Ransomware

Ransomware is malware which restricts access to a computer and demands money to remove the restriction. It can be distributed via email, phishing links, or drive-by download.

Early examples of ransomware would lock up an operating system and display a message demanding money to regain use of the computer. They were a nuisance but not particularly effective.

"Your computer contains illegal software and pornography. Authorities will be contacted unless you pay a fine."

Recent version of ransomware are more potent. They use strong encryption algorithms to encrypt certain file types. The files may include local, shared, and networked drives, including files on cloud servers like Drop Box. Then the malware demands that the user pay to receive the password necessary to decrypt them.

"All files on your computer have been encrypted. You must pay a ransom within 72 hours to regain access to your data."

Payments are frequently around $200-400, payable in bitcoin, cash vouchers, or gift cards which are difficult to trace. Paying the ransom money may or may not decrypt the files, and even if the password is delivered, the malware and backdoors into the computer may remain.

Ransomware is increasing rapidly. From 2013-2015 the amount of new malware which is new ransomware variant grew significantly each year (2013: 20%, 2014: 40%, 2015: 60%). 2016 has been dubbed "the year of ransomware". According to one analysis, 93% of phishing emails are pushing ransomware, while at the same time phishing has increased 789%.

A single ransomware strain can hit 5,000 computers/day and generates estimated payments of $5 million/year. Attackers have shifted toward targeting businesses who are more more willing and able to pay than individuals, because the file loss and inconvenience is worth more to the company than a few hundred dollars.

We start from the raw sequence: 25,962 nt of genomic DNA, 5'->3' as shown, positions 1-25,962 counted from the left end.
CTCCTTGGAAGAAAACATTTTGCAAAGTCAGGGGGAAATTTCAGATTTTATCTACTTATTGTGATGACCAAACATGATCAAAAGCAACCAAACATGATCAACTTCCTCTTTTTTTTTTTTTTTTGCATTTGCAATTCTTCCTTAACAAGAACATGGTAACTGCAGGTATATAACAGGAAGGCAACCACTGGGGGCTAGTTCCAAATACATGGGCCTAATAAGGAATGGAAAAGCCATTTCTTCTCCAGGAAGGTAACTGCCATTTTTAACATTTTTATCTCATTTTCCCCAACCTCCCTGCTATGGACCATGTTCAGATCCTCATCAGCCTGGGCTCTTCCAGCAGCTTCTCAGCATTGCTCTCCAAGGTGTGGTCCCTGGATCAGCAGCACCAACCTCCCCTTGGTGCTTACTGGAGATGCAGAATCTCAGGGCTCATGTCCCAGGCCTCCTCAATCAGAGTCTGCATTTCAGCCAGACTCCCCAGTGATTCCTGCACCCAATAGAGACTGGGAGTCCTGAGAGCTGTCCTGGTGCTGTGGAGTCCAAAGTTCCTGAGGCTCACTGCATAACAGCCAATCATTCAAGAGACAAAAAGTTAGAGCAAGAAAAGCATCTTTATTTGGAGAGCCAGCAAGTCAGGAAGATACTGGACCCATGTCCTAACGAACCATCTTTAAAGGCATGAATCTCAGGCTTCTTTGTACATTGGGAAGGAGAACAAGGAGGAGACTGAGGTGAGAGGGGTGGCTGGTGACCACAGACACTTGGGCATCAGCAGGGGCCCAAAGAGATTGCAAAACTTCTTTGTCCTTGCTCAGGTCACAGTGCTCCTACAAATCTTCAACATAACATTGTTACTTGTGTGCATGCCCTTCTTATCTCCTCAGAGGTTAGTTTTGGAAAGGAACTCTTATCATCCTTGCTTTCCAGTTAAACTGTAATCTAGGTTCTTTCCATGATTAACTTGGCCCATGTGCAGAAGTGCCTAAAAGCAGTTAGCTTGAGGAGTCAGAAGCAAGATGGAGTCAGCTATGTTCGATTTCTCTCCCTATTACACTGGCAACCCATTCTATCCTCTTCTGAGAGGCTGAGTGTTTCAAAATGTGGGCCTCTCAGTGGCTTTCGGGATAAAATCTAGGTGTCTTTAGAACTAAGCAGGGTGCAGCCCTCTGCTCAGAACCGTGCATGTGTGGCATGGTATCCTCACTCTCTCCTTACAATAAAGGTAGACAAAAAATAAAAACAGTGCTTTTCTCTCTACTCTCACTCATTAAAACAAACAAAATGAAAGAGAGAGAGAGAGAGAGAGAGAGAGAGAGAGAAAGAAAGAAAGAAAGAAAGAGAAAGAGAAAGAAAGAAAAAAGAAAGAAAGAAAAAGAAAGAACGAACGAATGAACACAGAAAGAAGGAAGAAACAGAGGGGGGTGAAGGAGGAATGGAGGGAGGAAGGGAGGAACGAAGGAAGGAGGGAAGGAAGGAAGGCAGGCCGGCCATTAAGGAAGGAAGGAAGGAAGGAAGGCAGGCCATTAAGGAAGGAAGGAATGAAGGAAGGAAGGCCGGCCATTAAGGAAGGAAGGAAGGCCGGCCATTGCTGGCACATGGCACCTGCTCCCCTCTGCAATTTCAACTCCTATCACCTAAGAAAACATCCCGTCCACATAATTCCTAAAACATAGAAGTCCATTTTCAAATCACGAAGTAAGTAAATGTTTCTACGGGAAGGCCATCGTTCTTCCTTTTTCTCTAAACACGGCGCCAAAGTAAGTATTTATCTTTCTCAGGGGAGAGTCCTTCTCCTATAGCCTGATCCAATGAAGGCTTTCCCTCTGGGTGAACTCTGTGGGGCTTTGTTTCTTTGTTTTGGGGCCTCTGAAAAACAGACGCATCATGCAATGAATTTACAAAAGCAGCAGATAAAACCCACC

Biggest Names in Ransomware

  • CryptoWall
  • CryptoLocker
  • TorrentLocker
  • Chimera
  • CTB Locker
  • TeslaCrypt
  • Ransom32
  • Locky
  • MSIL/Samas

Ransomware Preventions

The best prevention is to backup computer files regularly and to back them up to offline media. (The MSIL/Samas Ransomware deletes any backup files it finds.) This will not prevent a ransomware infection, but it will greatly minimize the damage.

Ransomware is primarily delivered via drive-by downloads and phishing emails, so standard precautions against those is a good prevention against ransomware. Email spam filtering can prevent phishing emails from arriving and users should ignore or block email attachments from suspicious sources. Disable macros for email attachments, some are documents which, when opened, will ask the user to "Enable Editing".

Application whitelisting is a good way to block malware which is becoming increasingly popular. The only software which can run is software which has been granted explicit permission to run.

Another prevention is to block TOR traffic if possible. Ransomware frequently uses TOR to communicate between the infected computer and a command and control server.

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